This post was originally published on Medium.
Even as a yoga instructor, I’ve never successfully at cultivated a meaningful home practice. I love the studio atmosphere, the rituals and the vibes, and the interaction with the instructors. I took a break from teaching after I had my daughter in October 2019, and was gearing up to get back into teaching at the end of February 2020.
Great timing, right?
When COVID-19 hit and studios closed down, I felt a little lost. Even a year+ out from that initial closure, I still feel that my home practice is lacking. Not only because it usually involves fighting my toddler and dog for mat space, but I miss the focus ability to truly tune out all of the distractions of home by, well, literally not being at home.
As studios are reopening, I still hesitate to jump back into classes. And, as much as I missed both teaching and practicing with others, I wasn’t comfortable with the potential for bringing the virus home for a long time.
The case of the Hawaii spin instructor who infected 100% of his class haunted me for a while. Not only did I not want to bring anything home, but I didn’t want to inadvertently infect others. I heard news that one of the regulars at one of my pre-baby classes — a woman who always requested supported fish pose in the cool down portion of class, her name was Ann — passed away. The danger was real and omnipresent.
Gaining Comfort with In Person Yoga Classes
Over time, as we learned more and more about transmission, the risks started to fall away. When the vaccines became more and more accessible, I finally reached out the YMCA and took on a Sunday afternoon class. Reports show that well-ventilated rooms, masks, distancing, and perhaps most importantly, the ability to breathe through one’s nose, are all fairly effective barriers against virus transmission. As a low-impact workout, our noses can do their job effectively as a natural barrier.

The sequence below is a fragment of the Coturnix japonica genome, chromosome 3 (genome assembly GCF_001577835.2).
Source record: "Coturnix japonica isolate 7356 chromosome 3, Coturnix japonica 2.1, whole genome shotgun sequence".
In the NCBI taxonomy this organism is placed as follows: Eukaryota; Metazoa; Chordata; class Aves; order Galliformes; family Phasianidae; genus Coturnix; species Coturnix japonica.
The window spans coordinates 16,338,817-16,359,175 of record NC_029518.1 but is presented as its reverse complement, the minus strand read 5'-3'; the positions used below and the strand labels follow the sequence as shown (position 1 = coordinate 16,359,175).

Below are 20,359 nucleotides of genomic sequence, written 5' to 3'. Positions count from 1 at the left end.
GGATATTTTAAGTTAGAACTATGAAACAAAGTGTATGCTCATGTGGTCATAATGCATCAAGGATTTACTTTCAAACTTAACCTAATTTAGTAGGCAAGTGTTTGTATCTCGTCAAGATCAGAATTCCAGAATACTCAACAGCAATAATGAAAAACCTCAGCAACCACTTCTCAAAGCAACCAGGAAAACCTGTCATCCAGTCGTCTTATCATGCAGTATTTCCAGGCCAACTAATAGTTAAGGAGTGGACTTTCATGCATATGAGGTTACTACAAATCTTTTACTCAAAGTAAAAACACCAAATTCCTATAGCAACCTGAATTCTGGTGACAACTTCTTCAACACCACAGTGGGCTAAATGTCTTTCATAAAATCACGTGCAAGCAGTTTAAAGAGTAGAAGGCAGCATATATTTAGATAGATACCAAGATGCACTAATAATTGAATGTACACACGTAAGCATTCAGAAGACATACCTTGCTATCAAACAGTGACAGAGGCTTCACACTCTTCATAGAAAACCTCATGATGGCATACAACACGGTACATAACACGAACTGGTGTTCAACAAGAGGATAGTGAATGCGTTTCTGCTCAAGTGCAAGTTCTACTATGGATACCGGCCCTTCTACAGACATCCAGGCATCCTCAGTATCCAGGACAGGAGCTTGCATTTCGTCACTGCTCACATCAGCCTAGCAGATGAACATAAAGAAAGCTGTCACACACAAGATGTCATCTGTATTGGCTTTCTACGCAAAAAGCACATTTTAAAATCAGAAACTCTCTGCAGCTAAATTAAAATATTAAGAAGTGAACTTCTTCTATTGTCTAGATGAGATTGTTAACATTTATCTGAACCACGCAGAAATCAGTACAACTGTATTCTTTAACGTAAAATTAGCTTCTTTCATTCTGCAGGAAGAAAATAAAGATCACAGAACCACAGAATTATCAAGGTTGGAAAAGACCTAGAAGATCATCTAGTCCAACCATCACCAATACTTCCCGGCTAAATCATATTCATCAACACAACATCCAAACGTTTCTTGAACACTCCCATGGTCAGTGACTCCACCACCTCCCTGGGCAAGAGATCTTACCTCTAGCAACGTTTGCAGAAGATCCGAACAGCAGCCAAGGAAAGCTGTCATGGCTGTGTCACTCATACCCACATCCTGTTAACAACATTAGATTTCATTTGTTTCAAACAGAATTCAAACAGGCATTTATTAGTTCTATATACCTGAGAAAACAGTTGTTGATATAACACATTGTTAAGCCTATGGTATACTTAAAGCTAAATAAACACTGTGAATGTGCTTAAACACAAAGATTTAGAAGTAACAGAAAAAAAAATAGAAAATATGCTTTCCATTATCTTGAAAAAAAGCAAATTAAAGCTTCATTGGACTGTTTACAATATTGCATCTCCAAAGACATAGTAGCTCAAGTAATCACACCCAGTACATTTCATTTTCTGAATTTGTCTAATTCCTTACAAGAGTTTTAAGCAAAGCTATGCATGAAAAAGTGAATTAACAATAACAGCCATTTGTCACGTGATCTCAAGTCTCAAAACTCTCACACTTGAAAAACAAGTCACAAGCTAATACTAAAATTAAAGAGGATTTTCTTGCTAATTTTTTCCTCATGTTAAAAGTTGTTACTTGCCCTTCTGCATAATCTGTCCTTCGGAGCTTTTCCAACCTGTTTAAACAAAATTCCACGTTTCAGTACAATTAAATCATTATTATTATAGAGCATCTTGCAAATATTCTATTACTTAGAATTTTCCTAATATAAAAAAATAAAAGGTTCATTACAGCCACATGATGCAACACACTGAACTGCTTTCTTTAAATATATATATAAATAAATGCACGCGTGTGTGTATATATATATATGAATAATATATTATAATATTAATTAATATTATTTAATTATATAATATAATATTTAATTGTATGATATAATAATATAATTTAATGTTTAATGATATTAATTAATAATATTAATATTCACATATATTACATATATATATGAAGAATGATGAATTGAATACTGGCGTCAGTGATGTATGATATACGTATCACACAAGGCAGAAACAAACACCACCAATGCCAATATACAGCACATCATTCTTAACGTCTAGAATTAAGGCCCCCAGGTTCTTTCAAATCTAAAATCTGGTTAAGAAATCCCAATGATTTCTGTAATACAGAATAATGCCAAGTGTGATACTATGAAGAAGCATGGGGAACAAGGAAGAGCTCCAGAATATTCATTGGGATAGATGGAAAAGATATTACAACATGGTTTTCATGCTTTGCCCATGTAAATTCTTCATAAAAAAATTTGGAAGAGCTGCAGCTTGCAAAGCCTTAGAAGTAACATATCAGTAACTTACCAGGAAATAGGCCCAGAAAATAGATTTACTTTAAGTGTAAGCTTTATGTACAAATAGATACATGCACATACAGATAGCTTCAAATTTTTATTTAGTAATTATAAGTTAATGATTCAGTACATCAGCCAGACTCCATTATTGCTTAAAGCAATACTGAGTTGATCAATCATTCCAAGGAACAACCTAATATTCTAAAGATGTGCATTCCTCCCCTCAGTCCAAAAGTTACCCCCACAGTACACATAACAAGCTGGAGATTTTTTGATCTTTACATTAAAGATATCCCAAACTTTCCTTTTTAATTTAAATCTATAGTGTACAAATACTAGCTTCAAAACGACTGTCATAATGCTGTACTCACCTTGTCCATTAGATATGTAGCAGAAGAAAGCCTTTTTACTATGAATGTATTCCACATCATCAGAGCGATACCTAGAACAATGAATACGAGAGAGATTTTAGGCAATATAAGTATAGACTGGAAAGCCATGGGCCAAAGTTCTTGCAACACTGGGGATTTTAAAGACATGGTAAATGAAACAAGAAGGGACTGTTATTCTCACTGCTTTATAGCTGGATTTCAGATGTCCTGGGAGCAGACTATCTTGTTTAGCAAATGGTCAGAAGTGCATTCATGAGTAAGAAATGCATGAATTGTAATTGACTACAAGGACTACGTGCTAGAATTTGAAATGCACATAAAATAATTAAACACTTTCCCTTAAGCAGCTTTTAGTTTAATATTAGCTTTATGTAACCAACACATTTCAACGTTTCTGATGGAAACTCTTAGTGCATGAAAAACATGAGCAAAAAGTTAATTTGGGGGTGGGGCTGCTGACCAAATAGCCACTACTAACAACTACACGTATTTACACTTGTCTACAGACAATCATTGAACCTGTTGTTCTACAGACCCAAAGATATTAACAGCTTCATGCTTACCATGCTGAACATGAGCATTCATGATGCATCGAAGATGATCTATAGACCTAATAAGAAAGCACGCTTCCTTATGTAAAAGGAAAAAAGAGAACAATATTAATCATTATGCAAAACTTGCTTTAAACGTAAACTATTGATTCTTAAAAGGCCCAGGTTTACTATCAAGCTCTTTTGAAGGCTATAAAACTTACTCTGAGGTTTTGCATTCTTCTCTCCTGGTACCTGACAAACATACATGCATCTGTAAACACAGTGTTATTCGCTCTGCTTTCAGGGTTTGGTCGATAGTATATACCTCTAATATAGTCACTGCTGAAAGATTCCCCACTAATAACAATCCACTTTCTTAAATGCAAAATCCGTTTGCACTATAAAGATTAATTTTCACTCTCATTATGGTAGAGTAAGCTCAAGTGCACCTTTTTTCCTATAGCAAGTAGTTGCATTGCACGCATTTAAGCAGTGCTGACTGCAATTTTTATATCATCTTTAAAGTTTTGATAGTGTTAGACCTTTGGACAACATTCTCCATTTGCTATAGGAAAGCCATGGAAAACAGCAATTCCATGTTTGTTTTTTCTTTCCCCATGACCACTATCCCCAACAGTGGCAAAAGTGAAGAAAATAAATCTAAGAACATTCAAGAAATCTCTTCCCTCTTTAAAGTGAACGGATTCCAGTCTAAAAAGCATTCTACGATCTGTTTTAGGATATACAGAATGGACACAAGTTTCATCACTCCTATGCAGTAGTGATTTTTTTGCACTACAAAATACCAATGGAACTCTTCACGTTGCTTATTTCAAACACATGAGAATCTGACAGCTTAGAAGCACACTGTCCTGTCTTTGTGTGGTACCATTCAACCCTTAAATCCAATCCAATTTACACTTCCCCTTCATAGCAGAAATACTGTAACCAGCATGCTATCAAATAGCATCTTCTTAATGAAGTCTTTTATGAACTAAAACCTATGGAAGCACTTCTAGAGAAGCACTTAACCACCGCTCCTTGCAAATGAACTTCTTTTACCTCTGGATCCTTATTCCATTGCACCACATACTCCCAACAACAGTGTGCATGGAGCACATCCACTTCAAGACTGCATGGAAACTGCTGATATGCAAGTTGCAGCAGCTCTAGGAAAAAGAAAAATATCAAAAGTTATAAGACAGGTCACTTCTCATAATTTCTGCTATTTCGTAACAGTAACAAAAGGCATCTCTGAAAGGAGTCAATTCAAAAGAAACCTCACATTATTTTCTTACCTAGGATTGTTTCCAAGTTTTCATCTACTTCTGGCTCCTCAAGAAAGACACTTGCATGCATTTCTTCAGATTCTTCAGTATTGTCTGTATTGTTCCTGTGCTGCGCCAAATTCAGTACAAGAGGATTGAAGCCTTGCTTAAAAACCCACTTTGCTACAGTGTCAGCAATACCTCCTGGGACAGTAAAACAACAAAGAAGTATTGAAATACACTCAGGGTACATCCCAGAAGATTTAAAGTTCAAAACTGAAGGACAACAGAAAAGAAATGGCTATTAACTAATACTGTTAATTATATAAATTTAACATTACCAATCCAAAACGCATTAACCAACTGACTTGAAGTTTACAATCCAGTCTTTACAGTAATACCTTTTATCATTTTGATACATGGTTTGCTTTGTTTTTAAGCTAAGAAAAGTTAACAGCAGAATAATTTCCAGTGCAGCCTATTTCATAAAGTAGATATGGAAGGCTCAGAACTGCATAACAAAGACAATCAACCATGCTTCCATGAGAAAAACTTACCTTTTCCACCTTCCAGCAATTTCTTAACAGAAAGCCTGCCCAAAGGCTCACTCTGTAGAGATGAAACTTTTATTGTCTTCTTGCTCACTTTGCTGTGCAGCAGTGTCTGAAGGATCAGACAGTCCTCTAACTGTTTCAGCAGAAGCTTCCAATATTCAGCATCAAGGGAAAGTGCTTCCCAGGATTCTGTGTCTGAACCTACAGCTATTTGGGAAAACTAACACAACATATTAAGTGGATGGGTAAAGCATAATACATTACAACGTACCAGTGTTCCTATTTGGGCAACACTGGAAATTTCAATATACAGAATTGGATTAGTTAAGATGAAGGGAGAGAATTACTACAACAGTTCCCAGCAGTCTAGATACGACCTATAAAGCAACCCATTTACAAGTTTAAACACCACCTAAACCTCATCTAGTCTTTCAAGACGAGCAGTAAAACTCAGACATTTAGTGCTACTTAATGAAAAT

I love teaching for the YMCA for a lot of reasons, but in the age of coronavirus, I prefer it over private studios. The guidelines in place at the YMCA for creating the safest possible environment leave no room for error. It’s not on individual instructors to police things like attendance, masking, sanitation, and other aspects of what goes into making a studio space as clean as possible. I can show up for class and leave when it’s done. No unnecessary exposure or need to sanitize anything other than what I have touched myself.
As of this writing, the Delta variant is on the rise, and the pandemic is turning into a pandemic of the unvaccinated. I’m still masking up for class and using sanitizer prior to and after touching surfaces in the studio.
But I’m hopeful.